JpGU-AGU Joint Meeting 2020

Presentation information

[E] Poster

S (Solid Earth Sciences ) » S-TT Technology & Techniques

[S-TT50] Synthetic Aperture Radar and its application

convener:Yohei Kinoshita(University of Tsukuba), Yu Morishita(Geospatial Information Authority of Japan), Shoko Kobayashi(Tamagawa University), Takahiro Abe(Earth Observation Research Center, Japan Aerospace Exploration Agency)

[STT50-P03] Interseismic crustal deformation along the Xianshuihe Fault System, Western China, detected by ALOS-2 ScanSAR interferometry

*XUEMEI WANG1, Youichiro Takada2 (1.Department of Natural History Sciences, Graduate School of Science, Hokkaido University, 2.Department of Earth and Planetary Sciences, Hokkaido University)

Keywords:ALOS-2, ScanSAR, GNSS

The Xiansuihe fault system (XFS) is a large-scale strike slip fault running eastern part of the Tibetan plateau. Its western part lies high altitude and dry area, while eastern part runs mountainous area partly covered by vegetation. Although we know XSF hosts many historical earthquakes, it is difficult to grasp its current activity mainly because it is too large and too remote to be equally covered by ground based observations like GNSS. Therefore, Interferometric Synthetic Aperture Radar (InSAR) is suitable technique to make a detailed map of current fault activities. Wang et al. (2009) reported strain concentration at the western part of XSF using C-band satellites (ERS-1/2 and Envisat), which suffered from low coherence. Also, their study area is very limited (> 100 km). Zhang et al. (2019) also reported interseismic strain localization along XSF using Sentinel-1 interferograms. But their results include strong oscillation probably affected by tropospheric disturbances.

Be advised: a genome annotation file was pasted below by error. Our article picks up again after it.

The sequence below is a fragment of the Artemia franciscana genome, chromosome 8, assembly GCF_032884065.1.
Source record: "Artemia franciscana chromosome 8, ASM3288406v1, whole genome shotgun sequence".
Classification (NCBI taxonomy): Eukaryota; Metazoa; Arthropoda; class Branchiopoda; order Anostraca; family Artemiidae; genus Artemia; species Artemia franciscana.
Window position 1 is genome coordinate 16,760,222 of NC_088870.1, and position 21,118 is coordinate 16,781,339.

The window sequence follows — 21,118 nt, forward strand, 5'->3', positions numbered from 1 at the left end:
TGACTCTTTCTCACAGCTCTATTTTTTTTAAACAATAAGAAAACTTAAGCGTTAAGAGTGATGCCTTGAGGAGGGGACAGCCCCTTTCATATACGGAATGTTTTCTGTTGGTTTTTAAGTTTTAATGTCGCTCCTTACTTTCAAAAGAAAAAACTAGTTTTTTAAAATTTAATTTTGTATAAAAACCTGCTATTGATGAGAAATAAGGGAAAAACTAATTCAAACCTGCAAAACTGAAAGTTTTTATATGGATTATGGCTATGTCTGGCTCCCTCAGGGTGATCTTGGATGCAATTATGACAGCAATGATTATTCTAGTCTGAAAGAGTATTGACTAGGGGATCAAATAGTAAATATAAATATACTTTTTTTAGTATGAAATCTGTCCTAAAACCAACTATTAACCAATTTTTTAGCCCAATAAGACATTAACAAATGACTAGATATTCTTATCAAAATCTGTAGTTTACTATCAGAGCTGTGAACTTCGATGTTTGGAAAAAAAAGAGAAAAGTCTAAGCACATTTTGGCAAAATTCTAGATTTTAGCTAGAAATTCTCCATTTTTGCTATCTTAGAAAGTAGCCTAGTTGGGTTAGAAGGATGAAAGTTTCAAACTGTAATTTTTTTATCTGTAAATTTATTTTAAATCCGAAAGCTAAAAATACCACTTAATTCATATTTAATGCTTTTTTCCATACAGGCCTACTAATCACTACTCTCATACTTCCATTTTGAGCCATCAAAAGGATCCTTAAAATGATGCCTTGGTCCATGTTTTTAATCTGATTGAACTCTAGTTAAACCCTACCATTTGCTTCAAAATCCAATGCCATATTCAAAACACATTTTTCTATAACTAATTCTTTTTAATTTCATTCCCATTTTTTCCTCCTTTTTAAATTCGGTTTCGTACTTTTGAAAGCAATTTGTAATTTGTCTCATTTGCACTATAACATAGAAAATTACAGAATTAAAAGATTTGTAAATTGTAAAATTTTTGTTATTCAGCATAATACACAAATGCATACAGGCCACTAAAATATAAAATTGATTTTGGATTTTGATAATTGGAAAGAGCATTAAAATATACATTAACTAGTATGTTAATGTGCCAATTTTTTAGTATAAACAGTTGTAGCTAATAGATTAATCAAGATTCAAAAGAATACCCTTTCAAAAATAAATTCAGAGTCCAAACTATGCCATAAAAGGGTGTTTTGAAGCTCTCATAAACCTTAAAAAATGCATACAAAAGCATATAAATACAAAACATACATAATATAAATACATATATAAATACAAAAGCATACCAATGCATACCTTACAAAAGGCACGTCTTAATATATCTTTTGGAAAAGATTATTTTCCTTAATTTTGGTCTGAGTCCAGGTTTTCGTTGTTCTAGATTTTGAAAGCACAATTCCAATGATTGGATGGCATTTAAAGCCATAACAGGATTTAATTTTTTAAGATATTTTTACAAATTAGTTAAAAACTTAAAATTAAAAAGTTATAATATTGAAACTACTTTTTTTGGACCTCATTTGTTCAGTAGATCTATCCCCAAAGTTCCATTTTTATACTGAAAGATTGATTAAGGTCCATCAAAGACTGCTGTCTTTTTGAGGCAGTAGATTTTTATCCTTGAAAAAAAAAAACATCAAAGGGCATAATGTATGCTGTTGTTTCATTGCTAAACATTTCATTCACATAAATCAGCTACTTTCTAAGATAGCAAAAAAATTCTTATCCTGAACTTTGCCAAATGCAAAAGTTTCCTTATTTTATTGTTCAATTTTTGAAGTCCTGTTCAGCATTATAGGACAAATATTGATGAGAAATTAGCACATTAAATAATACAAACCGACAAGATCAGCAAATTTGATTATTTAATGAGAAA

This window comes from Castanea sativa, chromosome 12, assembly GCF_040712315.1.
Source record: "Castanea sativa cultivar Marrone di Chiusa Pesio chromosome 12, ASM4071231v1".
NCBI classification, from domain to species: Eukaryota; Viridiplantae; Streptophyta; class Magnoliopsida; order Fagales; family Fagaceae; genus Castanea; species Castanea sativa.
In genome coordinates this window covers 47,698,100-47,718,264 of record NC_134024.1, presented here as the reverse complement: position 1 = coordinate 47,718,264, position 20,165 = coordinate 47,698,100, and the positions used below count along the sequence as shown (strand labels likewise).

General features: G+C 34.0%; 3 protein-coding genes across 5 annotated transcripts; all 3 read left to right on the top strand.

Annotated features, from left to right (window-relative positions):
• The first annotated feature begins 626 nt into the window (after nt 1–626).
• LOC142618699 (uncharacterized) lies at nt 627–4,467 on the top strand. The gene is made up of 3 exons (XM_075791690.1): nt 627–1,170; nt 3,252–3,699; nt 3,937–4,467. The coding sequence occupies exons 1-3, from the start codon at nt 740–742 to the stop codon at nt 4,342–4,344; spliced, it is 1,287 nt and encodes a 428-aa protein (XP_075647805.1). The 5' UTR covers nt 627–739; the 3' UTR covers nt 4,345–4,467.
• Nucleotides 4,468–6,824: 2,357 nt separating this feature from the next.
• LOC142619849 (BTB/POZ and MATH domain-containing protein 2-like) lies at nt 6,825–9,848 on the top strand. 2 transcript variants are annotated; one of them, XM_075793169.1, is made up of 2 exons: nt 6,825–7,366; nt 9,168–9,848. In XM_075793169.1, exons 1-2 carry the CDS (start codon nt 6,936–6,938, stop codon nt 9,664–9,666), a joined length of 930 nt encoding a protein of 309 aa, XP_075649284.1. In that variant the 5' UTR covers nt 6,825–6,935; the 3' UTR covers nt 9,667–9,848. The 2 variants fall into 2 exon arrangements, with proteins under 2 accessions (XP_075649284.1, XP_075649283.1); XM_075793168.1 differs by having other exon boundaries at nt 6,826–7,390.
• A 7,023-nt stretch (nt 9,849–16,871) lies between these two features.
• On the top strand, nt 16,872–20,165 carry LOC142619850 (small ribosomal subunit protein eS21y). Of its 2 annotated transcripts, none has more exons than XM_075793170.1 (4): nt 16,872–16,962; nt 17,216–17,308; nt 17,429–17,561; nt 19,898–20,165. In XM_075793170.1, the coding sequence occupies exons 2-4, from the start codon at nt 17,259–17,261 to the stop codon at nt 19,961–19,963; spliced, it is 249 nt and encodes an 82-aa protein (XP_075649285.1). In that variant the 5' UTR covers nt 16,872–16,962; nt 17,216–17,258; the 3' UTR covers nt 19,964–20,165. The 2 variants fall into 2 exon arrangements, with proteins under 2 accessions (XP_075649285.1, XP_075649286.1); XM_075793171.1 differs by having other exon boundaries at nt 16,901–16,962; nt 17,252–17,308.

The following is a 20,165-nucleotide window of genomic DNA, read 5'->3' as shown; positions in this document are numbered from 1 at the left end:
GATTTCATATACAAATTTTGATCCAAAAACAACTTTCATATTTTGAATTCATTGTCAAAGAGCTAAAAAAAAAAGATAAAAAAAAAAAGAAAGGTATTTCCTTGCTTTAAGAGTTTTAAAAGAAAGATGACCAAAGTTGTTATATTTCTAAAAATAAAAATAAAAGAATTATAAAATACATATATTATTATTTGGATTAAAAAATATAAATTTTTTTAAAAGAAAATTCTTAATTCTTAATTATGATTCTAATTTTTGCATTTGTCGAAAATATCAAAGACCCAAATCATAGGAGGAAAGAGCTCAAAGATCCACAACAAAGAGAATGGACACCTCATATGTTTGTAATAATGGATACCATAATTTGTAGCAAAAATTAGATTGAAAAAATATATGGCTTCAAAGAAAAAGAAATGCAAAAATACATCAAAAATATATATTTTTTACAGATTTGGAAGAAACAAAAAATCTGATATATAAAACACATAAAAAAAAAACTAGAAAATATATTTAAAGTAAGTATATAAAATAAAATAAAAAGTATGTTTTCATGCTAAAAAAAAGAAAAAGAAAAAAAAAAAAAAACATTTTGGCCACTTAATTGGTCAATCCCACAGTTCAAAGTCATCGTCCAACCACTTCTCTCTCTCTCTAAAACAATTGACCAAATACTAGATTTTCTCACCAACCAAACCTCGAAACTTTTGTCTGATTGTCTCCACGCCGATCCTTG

In this study, we use ALOS-2 ScanSAR images to grasp overall interseismic crustal deformation along XFS. All the interferograms are processed by GAMMA software suite (Wegmüller and Werner, 1997). The SAR images we used are acquired from descending orbit, which is more sensitive to the XSF motion than those taken from ascending orbit. We processed three interferometric pairs with temporal baseline ranging from 3 to 4 years. The coherence of those interferograms are high in summer along all the fault traces, while it decreases in winter only in eastern section. Almost all the interferograms are covered by strong long wave-length noise, possibly resulting from ionospheric and tropospheric perturbations. Assuming that GNSS data are correct, we estimated the InSAR error at each GNSS station, and interpolated the errors into all the pixels to remove the long-wavelength noise (Fukushima and Hooper, 2011; Takada et al., 2018). The GNSS velocity field used for correction has been estimated by Liang et al., (2013). The interferograms thus corrected indicate strain rate concentration along the whole trace of XSF, which is much wider than previous studies. We are currently applying the time-series analysis and the split spectrum method (Gomba et al., 2015; Furuya et al., 2017) to remove ionospheric effects before the GNSS correction.